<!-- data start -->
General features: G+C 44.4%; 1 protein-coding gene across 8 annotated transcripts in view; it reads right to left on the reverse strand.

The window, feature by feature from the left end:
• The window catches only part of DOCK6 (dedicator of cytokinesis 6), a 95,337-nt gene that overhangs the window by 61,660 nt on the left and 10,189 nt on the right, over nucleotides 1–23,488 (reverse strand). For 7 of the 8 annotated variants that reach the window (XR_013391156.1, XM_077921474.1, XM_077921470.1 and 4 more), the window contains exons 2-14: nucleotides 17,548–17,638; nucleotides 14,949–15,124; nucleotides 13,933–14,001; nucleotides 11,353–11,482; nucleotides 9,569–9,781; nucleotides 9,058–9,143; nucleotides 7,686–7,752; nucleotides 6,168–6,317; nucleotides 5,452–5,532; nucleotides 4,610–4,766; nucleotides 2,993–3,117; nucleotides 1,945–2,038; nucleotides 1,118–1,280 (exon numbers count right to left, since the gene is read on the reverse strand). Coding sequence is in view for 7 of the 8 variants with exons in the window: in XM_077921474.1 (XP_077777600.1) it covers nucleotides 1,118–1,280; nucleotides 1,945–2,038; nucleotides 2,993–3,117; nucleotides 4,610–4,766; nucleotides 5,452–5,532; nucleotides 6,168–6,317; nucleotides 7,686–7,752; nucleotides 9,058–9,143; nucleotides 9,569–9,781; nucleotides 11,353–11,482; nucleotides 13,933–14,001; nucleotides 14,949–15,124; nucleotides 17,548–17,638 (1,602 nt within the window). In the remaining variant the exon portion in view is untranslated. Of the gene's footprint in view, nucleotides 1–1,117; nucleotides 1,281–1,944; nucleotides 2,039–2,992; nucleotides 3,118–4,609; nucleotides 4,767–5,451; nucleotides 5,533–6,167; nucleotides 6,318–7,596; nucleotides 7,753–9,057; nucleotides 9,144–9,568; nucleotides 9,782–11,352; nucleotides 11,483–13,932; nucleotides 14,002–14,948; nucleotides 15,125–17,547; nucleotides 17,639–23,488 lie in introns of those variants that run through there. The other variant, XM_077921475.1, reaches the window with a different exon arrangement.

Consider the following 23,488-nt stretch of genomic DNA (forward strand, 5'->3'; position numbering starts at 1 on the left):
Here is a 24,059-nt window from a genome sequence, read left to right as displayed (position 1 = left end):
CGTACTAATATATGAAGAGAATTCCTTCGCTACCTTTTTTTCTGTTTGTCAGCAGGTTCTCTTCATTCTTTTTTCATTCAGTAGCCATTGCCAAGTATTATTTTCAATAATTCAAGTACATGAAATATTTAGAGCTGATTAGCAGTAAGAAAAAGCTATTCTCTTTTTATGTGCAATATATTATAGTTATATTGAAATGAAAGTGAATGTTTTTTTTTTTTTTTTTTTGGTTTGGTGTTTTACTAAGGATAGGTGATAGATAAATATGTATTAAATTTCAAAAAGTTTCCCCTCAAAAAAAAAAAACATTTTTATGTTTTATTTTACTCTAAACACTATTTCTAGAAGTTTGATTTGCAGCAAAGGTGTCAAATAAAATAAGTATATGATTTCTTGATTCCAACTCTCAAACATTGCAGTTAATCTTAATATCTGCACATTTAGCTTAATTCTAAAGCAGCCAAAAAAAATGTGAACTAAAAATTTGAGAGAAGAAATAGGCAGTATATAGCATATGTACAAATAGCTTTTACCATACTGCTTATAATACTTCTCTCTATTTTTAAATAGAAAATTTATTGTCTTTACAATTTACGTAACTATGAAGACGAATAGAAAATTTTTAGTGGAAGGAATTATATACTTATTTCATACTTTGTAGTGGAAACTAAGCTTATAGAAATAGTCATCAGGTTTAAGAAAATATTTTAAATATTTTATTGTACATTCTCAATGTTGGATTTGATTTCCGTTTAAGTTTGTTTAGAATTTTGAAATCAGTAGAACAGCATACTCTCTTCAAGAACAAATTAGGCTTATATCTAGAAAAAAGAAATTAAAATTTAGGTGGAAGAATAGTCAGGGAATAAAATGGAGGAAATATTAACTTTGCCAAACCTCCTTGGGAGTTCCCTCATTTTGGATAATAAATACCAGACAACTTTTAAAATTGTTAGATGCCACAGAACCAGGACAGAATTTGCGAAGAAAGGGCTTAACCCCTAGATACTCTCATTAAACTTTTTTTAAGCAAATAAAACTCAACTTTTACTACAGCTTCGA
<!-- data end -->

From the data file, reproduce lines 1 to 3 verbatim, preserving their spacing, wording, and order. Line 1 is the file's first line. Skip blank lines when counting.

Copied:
General features: G+C 44.4%; 1 protein-coding gene across 8 annotated transcripts in view; it reads right to left on the reverse strand.

The window, feature by feature from the left end:
• The window catches only part of DOCK6 (dedicator of cytokinesis 6), a 95,337-nt gene that overhangs the window by 61,660 nt on the left and 10,189 nt on the right, over nucleotides 1–23,488 (reverse strand). For 7 of the 8 annotated variants that reach the window (XR_013391156.1, XM_077921474.1, XM_077921470.1 and 4 more), the window contains exons 2-14: nucleotides 17,548–17,638; nucleotides 14,949–15,124; nucleotides 13,933–14,001; nucleotides 11,353–11,482; nucleotides 9,569–9,781; nucleotides 9,058–9,143; nucleotides 7,686–7,752; nucleotides 6,168–6,317; nucleotides 5,452–5,532; nucleotides 4,610–4,766; nucleotides 2,993–3,117; nucleotides 1,945–2,038; nucleotides 1,118–1,280 (exon numbers count right to left, since the gene is read on the reverse strand). Coding sequence is in view for 7 of the 8 variants with exons in the window: in XM_077921474.1 (XP_077777600.1) it covers nucleotides 1,118–1,280; nucleotides 1,945–2,038; nucleotides 2,993–3,117; nucleotides 4,610–4,766; nucleotides 5,452–5,532; nucleotides 6,168–6,317; nucleotides 7,686–7,752; nucleotides 9,058–9,143; nucleotides 9,569–9,781; nucleotides 11,353–11,482; nucleotides 13,933–14,001; nucleotides 14,949–15,124; nucleotides 17,548–17,638 (1,602 nt within the window). In the remaining variant the exon portion in view is untranslated. Of the gene's footprint in view, nucleotides 1–1,117; nucleotides 1,281–1,944; nucleotides 2,039–2,992; nucleotides 3,118–4,609; nucleotides 4,767–5,451; nucleotides 5,533–6,167; nucleotides 6,318–7,596; nucleotides 7,753–9,057; nucleotides 9,144–9,568; nucleotides 9,782–11,352; nucleotides 11,483–13,932; nucleotides 14,002–14,948; nucleotides 15,125–17,547; nucleotides 17,639–23,488 lie in introns of those variants that run through there. The other variant, XM_077921475.1, reaches the window with a different exon arrangement.